Russian rockets hit Dnipro airport, destroying its runway, official says

Dnipro damage
Photo shows debris after an airstrike in Dnipro, Ukraine, on March 11, 2022.State Emergency Service of Ukraine

The governor of Ukraine's Dnipro region said on Tuesday that Russian rockets hit the airport's main civilian airport and destroyed its runway, Reuters reported.

The region is a strategic one: Dnipro sits on the Dnieper River, which runs from Russia through Belarus and Ukraine to the Black Sea, a major area for maritime trade.

Earlier this week the UK Ministry of Defence said Russia had blockaded the Black Sea coast, effectively cutting Ukraine from maritime trade routes.

SpaceX's Starlink app tops download charts in Ukraine

SpaceX CEO Elon Musk next to rocket launch
SpaceX CEO Elon Musk.Yasin Ozturk/Anadolu Agency via Getty Images

Downloads of the SpaceX Starlink app surged in Ukraine after CEO Elon Musk sent shipments of the company's satellite internet terminals to the country, data shows.

Across Apple's App Store and Google's Play store, Starlink was the most-downloaded free app on Sunday, with about 21,000 downloads that day, Sensor Tower, an analytics firm, told Insider. Most downloads came from Ukraine, the firm added.

On Sunday, the Starlink app hit the top spot among free iPhone apps on Ukraine's App Store, Sensor Tower said. It went on to spend part of Monday in the top spot before ending the day in second place behind Air Alarm, which alerts users to air raids.


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China may be open to offering Russia military and financial aid for Ukraine war, according to US reports

Vladimir Putin and Xi Jinping
Russian President Vladimir Putin and Chinese President Xi Jinping attend a ceremony at the Friendship Palace in Beijing, China, on April 26, 2019.Kenzaburo Fukuhara/Getty Images

China has signaled that it may be open to providing some military assistance and financial support to Russia amid the ongoing war in Ukraine, two Biden administration officials told The Associated Press on Monday.

Similarly, CNN reported that the "US has information suggesting China has expressed some openness to providing Russia" with financial and military support, citing a US diplomat and a Western official.

And Reuters reported that Moscow received a "positive" response from Beijing regarding its assistance requests, citing a diplomatic cable sent to US embassies that instructed them to disseminate the relevant information to their host governments.


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US astronaut Mark Vande Hei will return to Earth aboard a Russian spacecraft amid tensions over US-Russia space relations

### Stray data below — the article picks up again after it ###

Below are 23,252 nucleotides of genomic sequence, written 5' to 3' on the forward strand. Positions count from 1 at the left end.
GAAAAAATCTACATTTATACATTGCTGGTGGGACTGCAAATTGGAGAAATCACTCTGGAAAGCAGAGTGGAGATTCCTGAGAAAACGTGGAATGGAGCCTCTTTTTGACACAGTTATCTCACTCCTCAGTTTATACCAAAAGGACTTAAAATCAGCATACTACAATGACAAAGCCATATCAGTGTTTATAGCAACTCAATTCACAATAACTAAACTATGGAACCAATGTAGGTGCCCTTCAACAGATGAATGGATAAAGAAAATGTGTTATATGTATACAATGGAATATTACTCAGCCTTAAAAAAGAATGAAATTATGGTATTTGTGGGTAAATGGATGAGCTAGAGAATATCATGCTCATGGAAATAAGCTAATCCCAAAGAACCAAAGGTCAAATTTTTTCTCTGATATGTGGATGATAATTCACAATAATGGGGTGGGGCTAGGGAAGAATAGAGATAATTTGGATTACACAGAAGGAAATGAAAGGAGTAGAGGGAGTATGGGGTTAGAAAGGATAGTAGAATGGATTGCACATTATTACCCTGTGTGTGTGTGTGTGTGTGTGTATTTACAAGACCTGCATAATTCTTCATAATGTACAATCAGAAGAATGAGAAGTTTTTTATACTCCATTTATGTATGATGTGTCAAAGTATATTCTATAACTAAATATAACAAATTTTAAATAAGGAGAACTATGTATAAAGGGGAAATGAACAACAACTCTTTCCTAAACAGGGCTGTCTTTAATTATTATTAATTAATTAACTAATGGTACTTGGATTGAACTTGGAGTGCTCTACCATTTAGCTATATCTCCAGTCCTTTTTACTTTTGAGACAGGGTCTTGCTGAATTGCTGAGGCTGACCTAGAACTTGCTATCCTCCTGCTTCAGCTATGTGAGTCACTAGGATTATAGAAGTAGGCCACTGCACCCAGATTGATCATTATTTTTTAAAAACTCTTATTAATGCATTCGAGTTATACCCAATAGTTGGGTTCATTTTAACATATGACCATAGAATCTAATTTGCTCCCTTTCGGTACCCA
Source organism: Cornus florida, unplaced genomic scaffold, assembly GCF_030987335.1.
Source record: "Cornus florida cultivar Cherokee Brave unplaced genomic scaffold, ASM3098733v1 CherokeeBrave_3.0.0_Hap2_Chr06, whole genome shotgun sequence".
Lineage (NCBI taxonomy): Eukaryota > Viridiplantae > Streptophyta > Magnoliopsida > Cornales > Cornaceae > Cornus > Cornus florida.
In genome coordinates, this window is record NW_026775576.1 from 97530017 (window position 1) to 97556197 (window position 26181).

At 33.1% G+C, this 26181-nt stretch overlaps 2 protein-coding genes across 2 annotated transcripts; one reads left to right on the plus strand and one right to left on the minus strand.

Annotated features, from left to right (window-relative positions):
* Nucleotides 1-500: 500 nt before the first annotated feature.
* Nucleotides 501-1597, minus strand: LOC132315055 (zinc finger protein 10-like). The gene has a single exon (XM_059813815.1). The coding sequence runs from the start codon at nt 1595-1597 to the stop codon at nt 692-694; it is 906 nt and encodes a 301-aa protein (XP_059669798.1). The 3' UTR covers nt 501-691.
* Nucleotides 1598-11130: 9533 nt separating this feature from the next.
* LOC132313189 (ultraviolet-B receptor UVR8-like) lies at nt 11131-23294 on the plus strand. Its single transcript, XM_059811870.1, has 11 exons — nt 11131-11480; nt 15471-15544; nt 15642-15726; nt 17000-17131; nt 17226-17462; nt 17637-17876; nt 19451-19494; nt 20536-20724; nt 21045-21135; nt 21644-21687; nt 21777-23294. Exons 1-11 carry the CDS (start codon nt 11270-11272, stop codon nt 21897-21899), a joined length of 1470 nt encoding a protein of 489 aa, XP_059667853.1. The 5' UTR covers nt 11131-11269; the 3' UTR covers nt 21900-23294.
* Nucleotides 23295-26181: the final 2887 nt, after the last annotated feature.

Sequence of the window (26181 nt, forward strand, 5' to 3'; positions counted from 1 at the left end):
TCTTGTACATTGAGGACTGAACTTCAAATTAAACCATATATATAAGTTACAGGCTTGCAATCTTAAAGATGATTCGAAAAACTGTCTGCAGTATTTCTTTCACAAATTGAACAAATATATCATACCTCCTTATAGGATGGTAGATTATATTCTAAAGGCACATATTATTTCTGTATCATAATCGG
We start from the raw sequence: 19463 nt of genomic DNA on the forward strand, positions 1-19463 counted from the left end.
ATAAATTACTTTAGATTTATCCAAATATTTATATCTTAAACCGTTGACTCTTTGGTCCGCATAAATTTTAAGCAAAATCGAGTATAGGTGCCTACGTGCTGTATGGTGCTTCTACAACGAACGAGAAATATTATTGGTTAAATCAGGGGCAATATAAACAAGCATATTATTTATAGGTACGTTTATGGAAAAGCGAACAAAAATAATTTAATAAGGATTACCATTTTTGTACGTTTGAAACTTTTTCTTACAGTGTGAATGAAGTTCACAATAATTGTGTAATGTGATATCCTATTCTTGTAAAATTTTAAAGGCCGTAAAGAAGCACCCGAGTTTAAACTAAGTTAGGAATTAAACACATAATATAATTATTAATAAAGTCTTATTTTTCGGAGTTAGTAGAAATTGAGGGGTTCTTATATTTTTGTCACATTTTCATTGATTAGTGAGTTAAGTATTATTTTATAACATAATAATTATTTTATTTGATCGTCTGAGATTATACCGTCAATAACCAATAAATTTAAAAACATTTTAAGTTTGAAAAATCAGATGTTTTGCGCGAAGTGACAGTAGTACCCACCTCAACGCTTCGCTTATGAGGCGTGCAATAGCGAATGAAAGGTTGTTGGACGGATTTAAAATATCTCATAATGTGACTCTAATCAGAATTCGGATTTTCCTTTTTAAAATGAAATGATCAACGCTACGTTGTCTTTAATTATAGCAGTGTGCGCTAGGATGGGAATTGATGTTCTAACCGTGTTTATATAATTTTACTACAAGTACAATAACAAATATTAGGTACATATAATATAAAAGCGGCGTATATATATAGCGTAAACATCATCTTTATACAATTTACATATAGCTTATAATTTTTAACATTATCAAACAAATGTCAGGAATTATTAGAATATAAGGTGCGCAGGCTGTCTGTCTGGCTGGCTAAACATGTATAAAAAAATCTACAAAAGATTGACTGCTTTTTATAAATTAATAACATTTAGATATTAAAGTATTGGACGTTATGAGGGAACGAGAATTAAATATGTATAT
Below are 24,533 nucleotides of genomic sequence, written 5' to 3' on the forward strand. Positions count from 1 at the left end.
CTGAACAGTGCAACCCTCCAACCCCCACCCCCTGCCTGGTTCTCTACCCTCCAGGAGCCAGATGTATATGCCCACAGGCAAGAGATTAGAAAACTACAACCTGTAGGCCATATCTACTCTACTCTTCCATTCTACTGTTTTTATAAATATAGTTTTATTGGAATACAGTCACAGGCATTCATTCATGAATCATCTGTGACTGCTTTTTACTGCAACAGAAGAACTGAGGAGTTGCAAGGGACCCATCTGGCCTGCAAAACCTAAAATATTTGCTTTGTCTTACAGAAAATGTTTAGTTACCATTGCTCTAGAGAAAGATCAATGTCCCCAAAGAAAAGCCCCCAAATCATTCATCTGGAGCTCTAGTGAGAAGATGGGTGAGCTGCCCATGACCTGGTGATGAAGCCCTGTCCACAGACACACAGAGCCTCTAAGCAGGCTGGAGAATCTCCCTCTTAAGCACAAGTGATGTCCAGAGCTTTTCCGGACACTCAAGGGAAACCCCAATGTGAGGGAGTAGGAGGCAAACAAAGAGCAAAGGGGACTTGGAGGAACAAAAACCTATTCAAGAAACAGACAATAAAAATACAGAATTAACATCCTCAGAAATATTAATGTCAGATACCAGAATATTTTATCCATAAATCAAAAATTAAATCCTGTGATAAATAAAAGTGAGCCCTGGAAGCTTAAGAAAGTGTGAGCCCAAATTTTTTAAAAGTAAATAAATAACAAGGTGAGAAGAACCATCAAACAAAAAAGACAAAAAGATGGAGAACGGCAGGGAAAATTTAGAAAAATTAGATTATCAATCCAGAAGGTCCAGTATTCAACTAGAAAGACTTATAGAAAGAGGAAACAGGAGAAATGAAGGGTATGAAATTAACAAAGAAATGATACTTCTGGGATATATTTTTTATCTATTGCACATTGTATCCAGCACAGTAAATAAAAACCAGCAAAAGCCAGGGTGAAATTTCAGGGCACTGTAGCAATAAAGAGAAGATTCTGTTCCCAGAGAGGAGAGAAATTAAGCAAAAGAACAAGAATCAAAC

nasa astronaut mark vande hei floating inside international space station with supplies equipment
NASA astronaut Mark Vande Hei seen aboard the International Space Station's Harmony module on June 9.NASA

NASA gave reassurances on Monday that US astronaut Mark Vande Hei would be returning to Earth from the International Space Station in a Russian spacecraft as planned despite concerns over the state of US-Russia space relations.

Speaking to members of the press, Joel Montalbano, a senior space station program manager at the Johnson Space Center in Houston, said that Vande Hei will be hitching a ride on a Soyuz capsule back to Earth and is due to land in Kazakhstan on March 30.

Vande Hei will share the spacecraft with Russian astronauts Anton Shkaplerov and Pyotr Dubrov, who are currently aboard the ISS.

News of Vande Hei's confirmed return comes amid concerns that US-Russia space relations have deteriorated following Russia's invasion of Ukraine. On February 25, Russian space chief Dmitry Rogozin tweeted that US sanctions imposed on Russia for the invasion could "destroy" both countries' cooperation on the ISS.


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Spain seizes $153 million super-yacht linked to Russian oligarch Sergei Chemezov

Rostec CEO Sergei Chemezov and Russian President Vladimir Putin
Rostec CEO Sergei Chemezov (left) and Russian President Vladimir Putin.Mikhail Svetlov/Getty Images)

Spain said it seized a $153 million super-yacht that was later linked to Russian oligarch Sergei Chemezov, CEO of Russian state-owned defense conglomerate Rostec and a close ally of President Vladimir Putin.

"Today we have temporarily immobilized a yacht of one of Russia's most prominent oligarchs, and there will be more to come," Spanish Prime Minister Pedro Sanchez told the LaSexta television channel in an interview, according to the Associated Press.